"Gestalt" is a word used in the world of modern psychology signifying that "The whole is not the same as the sum of its parts." At times you will read where Gestalt theory is defined as "The whole is less than the sum of its parts". I will still use the latter to explain why

Motorola

(

(MOT)

; $7.99 at the close Nov. 12) currently falls into the "Gestalt-ist" sphere of the stock market!

In the first quarter of 2011, Motorola plans to break up into two corporations. Prior to that, shareholders will vote on whether to have a reverse split take effect before the big breakup. Normally, reverse splits are a negative for volatility (a normal split (say, the 2-for-1 kind) is usually a positive for volatility). MOT options currently trade around a 35 volatility, meaning any reverse split will likely have a minimal effect on bringing down what is already a somewhat low volatility level for MOT, given the positive fundamental prospects for the stock.

The theory of Gestalt enters the picture in that the sum of the parts of MOT will likely exceed the current (and relative reverse split) price of the stock! I propose trading the calls on MOT that expire in April. Consider taking a speculative long call position that will rise in price should MOT's stock rally -- mostly because of the Gestalt effect.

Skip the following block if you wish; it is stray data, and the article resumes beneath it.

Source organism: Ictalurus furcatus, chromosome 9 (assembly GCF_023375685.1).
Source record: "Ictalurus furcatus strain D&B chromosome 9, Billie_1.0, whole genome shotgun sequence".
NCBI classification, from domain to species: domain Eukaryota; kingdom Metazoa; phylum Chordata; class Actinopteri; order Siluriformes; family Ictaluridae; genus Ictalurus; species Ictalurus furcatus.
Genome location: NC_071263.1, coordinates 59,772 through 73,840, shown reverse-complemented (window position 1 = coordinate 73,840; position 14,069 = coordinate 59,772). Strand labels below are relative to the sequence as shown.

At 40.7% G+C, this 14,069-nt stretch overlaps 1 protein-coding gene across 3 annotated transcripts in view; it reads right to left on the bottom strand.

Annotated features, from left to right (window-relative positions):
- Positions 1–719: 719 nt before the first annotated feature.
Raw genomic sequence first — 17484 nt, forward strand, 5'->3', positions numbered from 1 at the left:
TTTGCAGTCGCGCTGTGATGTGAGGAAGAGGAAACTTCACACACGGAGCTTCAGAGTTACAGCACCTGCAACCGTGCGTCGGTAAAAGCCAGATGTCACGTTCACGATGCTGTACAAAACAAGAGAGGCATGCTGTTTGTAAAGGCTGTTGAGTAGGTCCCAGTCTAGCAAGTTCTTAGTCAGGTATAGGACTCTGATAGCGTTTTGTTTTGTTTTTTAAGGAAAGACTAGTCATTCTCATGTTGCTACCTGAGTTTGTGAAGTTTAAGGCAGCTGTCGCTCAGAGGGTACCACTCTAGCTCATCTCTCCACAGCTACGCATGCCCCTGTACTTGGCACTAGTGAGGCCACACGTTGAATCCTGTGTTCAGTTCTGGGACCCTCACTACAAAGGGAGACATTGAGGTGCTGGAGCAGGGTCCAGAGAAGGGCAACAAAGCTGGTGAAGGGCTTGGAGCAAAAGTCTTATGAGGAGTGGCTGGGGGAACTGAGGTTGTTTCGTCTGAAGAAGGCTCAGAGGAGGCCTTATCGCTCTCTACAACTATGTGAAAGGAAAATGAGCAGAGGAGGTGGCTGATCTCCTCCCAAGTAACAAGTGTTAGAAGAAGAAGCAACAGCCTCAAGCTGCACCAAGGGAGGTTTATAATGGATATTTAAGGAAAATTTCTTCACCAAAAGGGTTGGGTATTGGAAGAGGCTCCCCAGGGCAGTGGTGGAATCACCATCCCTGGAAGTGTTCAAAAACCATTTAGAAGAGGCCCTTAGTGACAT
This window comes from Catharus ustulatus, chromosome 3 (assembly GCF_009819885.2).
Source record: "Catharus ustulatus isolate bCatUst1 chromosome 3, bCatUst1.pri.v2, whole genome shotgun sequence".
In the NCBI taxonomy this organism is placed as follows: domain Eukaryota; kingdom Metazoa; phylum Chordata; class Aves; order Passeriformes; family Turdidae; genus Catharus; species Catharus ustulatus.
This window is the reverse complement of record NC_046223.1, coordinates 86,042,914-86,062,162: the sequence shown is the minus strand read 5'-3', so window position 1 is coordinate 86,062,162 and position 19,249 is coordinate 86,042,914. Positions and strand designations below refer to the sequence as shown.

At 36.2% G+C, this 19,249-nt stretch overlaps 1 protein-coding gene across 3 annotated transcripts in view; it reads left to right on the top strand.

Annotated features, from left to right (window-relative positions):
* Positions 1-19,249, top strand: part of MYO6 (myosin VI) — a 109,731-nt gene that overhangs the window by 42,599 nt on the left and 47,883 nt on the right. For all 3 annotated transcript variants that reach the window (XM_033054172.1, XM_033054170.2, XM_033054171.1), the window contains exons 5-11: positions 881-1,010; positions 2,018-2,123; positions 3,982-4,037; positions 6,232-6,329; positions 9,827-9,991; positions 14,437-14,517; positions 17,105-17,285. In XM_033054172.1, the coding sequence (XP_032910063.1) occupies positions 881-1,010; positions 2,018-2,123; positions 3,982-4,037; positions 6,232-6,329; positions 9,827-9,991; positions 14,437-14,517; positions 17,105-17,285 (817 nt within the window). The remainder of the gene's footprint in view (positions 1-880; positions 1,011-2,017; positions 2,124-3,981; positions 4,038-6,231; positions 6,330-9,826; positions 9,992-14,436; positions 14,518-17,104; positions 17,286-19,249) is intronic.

Trade: Buy to open 4 MOT April 8 calls for $0.70.

Be prepared to buy more should MOT slip in price over the next few weeks. Thus you will be averaging into the position, the goal to be long at least 12 calls by year-end.

At the time of publication, Skip Raschke had no positions in the securities mentioned.

Skip is a former registered options trader and member of the Philadelphia Stock Exchange. He was an equity options analyst and broker with Paine Webber and a proprietary trader for Van Der Moolen. He served in the USMC, as well as played minor league baseball with the N.Y. Yankees organization. He is an independent stock and options market consultant.

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